ProWritingAid analyzes your writing and presents its findings in 25 different reports. Each user will have their own writing strengths and weaknesses and so different reports will appeal to different people. Remember, all the software can do is highlight potential pitfalls in your writing. It's up to you, the writer, to decide which suggestions work within your specific context, and which ones should be ignored.
We love technology at ProWritingAid and how it helps writers improve. Over the past few months, we’ve been checking out some of the best writing technology out there. We've already reviewed Scrivener, The Novel Factory, Ulysses, and ILYS, this month we look at a new app called Rough Draft.
I’d heard about ilys, this amazing online program that lets you only see one letter at a time of the words you’re typing. You can’t see what you’ve already said, which helps you focus instead on what you’re going to say. This puts you in the flow. It lets your creativity jump ahead of your internal editor and crank out the words without worrying about typos and spelling errors. All you see as you write is the last letter you typed...
After a painstaking process of planning, writing, and editing your work, it’s time to consider publishing it. For most writers, this is the most exciting and fear-inspiring task (possibly a greater heart-stopping experience than editing alone). Your work will be on display for public consumption, and you want to ensure it’s the best work possible. If you’ve decided to join the ranks of the intrepid self-published authors, then you have one—and only one—person you can rely on: yourself. Back before we tech-savvy geeky writers existed, self-publishing was considered vain and a bit silly, and your work wasn’t taken seriously. David Wong, with his novel, *John Dies at the End*, broke that stereotype of the self-published novelist, and here we are. Now, traditional publishers are nervous (and rightly so) due to the wonderful world of technology.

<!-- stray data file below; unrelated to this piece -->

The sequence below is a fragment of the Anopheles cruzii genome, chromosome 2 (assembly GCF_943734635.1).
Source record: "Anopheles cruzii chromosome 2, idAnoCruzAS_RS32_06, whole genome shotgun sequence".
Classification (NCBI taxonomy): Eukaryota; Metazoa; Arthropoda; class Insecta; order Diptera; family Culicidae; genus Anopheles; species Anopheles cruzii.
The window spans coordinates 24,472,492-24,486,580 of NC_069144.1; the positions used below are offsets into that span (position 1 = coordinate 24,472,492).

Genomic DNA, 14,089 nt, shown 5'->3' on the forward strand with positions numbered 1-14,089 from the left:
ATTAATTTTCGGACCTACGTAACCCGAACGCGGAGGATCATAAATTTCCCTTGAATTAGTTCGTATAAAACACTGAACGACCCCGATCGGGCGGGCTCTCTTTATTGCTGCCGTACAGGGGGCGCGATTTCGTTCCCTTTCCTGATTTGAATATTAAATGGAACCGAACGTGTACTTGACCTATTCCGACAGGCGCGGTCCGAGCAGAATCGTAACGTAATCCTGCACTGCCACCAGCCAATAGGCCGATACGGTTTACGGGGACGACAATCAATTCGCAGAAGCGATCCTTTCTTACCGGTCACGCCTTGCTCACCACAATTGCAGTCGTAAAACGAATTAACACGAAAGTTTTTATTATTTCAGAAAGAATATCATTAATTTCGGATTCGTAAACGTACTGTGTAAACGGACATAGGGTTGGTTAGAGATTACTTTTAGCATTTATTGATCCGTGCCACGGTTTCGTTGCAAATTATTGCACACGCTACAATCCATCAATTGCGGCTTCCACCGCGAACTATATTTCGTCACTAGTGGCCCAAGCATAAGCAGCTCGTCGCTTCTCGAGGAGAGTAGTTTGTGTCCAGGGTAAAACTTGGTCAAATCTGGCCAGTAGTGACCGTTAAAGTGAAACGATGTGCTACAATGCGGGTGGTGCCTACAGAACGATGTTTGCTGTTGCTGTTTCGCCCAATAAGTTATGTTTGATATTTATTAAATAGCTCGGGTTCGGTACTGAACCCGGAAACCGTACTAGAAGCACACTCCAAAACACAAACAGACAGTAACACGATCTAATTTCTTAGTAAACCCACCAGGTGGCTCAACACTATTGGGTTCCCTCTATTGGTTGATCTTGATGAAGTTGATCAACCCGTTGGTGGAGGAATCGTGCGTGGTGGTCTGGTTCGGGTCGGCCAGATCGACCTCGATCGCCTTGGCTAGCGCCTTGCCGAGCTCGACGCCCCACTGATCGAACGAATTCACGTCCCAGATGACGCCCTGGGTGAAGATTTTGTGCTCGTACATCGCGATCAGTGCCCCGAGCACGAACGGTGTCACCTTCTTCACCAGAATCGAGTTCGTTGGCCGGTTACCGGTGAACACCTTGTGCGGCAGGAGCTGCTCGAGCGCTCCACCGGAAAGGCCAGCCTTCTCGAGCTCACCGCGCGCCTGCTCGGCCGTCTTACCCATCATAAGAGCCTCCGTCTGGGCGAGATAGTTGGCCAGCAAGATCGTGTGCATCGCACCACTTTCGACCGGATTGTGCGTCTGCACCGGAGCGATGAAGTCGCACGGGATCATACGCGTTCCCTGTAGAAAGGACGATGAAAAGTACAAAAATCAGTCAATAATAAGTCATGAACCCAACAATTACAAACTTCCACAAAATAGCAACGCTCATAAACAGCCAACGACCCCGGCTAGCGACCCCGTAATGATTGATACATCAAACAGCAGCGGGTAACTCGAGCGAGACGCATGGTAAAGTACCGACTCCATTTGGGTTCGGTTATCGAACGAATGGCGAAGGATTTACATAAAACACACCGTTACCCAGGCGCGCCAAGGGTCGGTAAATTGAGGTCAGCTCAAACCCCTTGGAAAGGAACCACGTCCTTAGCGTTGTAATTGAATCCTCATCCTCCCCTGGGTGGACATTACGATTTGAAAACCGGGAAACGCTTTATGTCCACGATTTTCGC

Scenes are the rising and falling action, and the soft moments in between, that move your story forward. They have a couple of basic purposes: - They establish time and place. They give the reader a marker on where and when things are happening. - They help develop character. Even if the scene is pure action, you learn about the character’s motivations by his or her decisions, choices, and actions. - They let characters set goals. Without goals to achieve, characters have no reason to act or emote. Readers want to know what’s at stake. - They allow the action to rise or fall. This movement is what carries your reader forward. - They let you crank up the conflict. Without conflict, you won’t have tension. And without tension, your story is boring.